UCL Faculty of Medical Sciences


Computer model reveals how early-stage skin cancer can stay ‘invisible’ to immune cells

16 May 2023

New research by UCL scientists has shown how melanomas can grow undetected by the body’s immune system, with findings offering a way to identify novel drug combinations to treat the disease.

Confocal image: Cancerous melanoma cells, shown with their cell bodies (green) and nuclei (blue),

In the study, published in Science Advances, researchers developed a computer model to identify the local crosstalk between melanoma cells and skin-specific immune cells known as Langerhans cells (LCs). The model predicted that the LCs were not activated by melanomas until tumours were large enough to trigger a response, determined by the presence of high levels of a cell signaling chemical called Tumour Necrosis Factor alpha (TNF-α).

Sentinels of the skin

Within the skin, Langerhans Cells (LCs) play a vital role in immune surveillance by alerting the immune system to the presence of pathogens and other foreign materials. As LCs form a network across the outer layers of the skin, they are predicted to be the first immune cells capable of detecting the earliest stages of melanoma. However, growing melanomas appear to be ignored, or they escape recognition, by LCs. The study team wanted to find out more about what is happening between these cells.

“We were looking for the molecular mechanisms behind the interaction between these two types of cells - the melanoma and immune cells. We wanted to ask specific questions about the dialogue between these cells and build a computational model that can then address those questions.” says Jasmin Fisher, Professor of Computational Biology and UCL and co-lead author of the study.

Professor Fisher and her team at UCL specialise in executable cancer models. This approach uses the vast amounts of available data on cell biology to develop computer programmes that mimic how cancer cells behave. Bespoke computational models are developed for different types of cancers. Crucially, these executable models are not backbox machine-learning; every process is mapped out from initial input to final output. Predictions made by the models can then be verified by lab experimental testing.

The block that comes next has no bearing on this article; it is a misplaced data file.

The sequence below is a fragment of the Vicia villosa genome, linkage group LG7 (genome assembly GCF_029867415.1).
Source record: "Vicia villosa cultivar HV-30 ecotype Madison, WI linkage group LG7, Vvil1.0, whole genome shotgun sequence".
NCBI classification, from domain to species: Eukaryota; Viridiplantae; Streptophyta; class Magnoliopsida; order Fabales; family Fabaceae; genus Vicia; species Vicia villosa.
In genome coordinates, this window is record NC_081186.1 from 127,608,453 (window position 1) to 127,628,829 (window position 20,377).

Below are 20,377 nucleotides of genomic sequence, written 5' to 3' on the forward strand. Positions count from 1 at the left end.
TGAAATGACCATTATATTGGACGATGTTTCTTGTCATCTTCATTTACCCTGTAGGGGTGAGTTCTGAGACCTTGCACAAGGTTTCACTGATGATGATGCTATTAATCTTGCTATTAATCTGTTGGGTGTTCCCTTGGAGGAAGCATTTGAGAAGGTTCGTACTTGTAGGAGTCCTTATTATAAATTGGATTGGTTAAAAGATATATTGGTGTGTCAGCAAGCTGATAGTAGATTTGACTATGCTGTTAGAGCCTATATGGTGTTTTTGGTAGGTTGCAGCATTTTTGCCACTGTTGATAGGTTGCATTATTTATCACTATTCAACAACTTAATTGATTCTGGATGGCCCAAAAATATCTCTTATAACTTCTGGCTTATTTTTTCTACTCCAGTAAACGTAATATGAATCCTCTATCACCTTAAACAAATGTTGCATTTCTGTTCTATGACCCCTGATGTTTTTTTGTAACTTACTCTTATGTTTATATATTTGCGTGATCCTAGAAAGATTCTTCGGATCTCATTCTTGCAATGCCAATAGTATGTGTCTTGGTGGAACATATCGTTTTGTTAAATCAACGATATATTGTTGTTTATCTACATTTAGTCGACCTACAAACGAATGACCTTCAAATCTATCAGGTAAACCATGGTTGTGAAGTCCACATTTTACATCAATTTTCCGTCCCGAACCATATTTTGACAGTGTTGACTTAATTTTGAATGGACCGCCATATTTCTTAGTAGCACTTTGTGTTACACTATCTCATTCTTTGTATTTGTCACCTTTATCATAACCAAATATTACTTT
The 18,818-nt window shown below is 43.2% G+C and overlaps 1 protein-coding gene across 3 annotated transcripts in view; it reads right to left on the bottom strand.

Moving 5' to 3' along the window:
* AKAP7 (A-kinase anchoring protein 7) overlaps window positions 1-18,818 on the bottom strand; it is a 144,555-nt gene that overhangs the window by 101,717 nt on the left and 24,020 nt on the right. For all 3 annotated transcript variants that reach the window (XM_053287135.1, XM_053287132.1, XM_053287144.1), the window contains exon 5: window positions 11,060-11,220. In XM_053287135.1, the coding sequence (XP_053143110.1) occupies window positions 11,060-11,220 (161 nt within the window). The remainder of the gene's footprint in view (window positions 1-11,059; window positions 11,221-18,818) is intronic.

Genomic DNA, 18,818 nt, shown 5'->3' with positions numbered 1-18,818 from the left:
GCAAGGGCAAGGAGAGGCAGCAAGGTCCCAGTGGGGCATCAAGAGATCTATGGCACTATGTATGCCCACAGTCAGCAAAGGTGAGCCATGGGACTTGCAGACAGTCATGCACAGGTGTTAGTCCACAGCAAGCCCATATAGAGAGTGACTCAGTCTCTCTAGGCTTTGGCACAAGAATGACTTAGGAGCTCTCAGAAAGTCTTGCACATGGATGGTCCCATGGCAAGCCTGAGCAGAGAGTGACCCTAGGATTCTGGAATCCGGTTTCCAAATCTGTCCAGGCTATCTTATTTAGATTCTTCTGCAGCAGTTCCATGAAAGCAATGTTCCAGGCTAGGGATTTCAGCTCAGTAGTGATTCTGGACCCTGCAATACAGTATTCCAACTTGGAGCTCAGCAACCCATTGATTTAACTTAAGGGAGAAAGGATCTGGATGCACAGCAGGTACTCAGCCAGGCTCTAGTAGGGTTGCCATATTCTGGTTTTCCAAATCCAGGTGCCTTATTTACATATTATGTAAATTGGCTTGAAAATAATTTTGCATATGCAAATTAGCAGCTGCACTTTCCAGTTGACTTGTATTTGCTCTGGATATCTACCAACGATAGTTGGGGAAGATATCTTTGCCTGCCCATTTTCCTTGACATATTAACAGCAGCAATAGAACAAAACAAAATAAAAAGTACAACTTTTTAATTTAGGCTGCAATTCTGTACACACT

“Our computational model predicted that LCs cannot detect melanoma until a tumour becomes large enough to produce high levels of the TNF-α chemical. Increased TNF-α triggers the LCs to migrate to lymph nodes to activate an immune response. However, patient data suggest that at this point it is too late for the LCs to function properly. These predictions are in line with what we observed using research models in the lab,” says Professor Fisher.

In silico drug screening

In addition, the researchers used the melanoma computational model to test current treatments and look for new combinations of drugs. The model showed that treatment of primary tumours with drugs that block the growth of cancer (such as dabrafenib and trametinib) may also negatively affect the function of LCs, and that patients may benefit from a combination of targeted drugs that could prevent tumour growth, without further impairing LCs' ability to recognise cancer.

“Surgical removal of early-stage melanomas from the skin is very successful. The problems arise when the tumour has grown a little deeper into the skin, the melanoma then may have the ability to spread and if that happens it's much harder to treat. So, we approached this by saying if we can understand more about why melanomas can grow undetected by the skin, then might we be able to prevent the disease reaching a more serious stage,” explains Dr Clare Bennett, Associate Professor in Immuno-haematology at UCL and co-lead author of the study.

"Currently, the focus is on targeted drugs that stop the melanoma from growing and we don't always think about what that might be doing to the immune response. Our model indicated that some of these drugs could be detrimental to LCs i.e., preventing them from telling T cells that something is wrong. So it may be that we need to modify the way that we use these drugs. Or - as our model suggested - deploy different combinations of drugs that are effective against the melanoma but at the same time preserve the function of LCs."

“Going forward, we may be able find a way halting the melanoma before it gets a chance to grow and escape to other parts of the body. That would be hugely exciting."

Further information